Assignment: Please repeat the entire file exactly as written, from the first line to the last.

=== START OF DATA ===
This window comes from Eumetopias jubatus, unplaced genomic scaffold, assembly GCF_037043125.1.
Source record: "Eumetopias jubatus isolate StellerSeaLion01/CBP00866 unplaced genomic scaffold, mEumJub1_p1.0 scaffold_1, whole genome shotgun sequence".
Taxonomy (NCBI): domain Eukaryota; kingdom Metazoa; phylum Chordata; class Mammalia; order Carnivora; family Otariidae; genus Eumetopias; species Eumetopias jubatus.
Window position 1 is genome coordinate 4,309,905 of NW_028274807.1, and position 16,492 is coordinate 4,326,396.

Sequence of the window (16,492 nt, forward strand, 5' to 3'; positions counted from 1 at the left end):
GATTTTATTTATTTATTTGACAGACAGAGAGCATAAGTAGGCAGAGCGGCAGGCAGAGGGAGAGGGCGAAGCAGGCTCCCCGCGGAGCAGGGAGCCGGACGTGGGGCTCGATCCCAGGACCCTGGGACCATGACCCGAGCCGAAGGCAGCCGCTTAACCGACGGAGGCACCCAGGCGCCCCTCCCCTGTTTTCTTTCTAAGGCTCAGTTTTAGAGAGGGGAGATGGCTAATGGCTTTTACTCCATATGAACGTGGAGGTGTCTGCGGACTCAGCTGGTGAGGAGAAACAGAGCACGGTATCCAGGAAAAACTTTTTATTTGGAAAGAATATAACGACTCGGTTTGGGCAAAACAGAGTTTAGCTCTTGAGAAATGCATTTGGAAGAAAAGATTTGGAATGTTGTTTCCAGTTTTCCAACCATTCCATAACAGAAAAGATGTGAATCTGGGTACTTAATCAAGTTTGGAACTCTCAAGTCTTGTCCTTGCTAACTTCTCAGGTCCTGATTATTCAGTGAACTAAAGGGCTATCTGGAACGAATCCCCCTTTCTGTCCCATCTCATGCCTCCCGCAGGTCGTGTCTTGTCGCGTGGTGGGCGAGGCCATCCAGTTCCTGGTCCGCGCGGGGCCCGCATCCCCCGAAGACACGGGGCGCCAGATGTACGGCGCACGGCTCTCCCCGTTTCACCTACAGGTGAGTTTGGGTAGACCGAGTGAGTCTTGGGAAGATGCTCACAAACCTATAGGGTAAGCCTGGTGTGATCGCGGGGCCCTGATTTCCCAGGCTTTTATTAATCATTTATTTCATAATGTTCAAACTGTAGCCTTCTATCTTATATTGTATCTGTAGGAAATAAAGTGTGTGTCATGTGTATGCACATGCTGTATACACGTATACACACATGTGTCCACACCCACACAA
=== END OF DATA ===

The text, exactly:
This window comes from Eumetopias jubatus, unplaced genomic scaffold, assembly GCF_037043125.1.
Source record: "Eumetopias jubatus isolate StellerSeaLion01/CBP00866 unplaced genomic scaffold, mEumJub1_p1.0 scaffold_1, whole genome shotgun sequence".
Taxonomy (NCBI): domain Eukaryota; kingdom Metazoa; phylum Chordata; class Mammalia; order Carnivora; family Otariidae; genus Eumetopias; species Eumetopias jubatus.
Window position 1 is genome coordinate 4,309,905 of NW_028274807.1, and position 16,492 is coordinate 4,326,396.

Sequence of the window (16,492 nt, forward strand, 5' to 3'; positions counted from 1 at the left end):
GATTTTATTTATTTATTTGACAGACAGAGAGCATAAGTAGGCAGAGCGGCAGGCAGAGGGAGAGGGCGAAGCAGGCTCCCCGCGGAGCAGGGAGCCGGACGTGGGGCTCGATCCCAGGACCCTGGGACCATGACCCGAGCCGAAGGCAGCCGCTTAACCGACGGAGGCACCCAGGCGCCCCTCCCCTGTTTTCTTTCTAAGGCTCAGTTTTAGAGAGGGGAGATGGCTAATGGCTTTTACTCCATATGAACGTGGAGGTGTCTGCGGACTCAGCTGGTGAGGAGAAACAGAGCACGGTATCCAGGAAAAACTTTTTATTTGGAAAGAATATAACGACTCGGTTTGGGCAAAACAGAGTTTAGCTCTTGAGAAATGCATTTGGAAGAAAAGATTTGGAATGTTGTTTCCAGTTTTCCAACCATTCCATAACAGAAAAGATGTGAATCTGGGTACTTAATCAAGTTTGGAACTCTCAAGTCTTGTCCTTGCTAACTTCTCAGGTCCTGATTATTCAGTGAACTAAAGGGCTATCTGGAACGAATCCCCCTTTCTGTCCCATCTCATGCCTCCCGCAGGTCGTGTCTTGTCGCGTGGTGGGCGAGGCCATCCAGTTCCTGGTCCGCGCGGGGCCCGCATCCCCCGAAGACACGGGGCGCCAGATGTACGGCGCACGGCTCTCCCCGTTTCACCTACAGGTGAGTTTGGGTAGACCGAGTGAGTCTTGGGAAGATGCTCACAAACCTATAGGGTAAGCCTGGTGTGATCGCGGGGCCCTGATTTCCCAGGCTTTTATTAATCATTTATTTCATAATGTTCAAACTGTAGCCTTCTATCTTATATTGTATCTGTAGGAAATAAAGTGTGTGTCATGTGTATGCACATGCTGTATACACGTATACACACATGTGTCCACACCCACACAA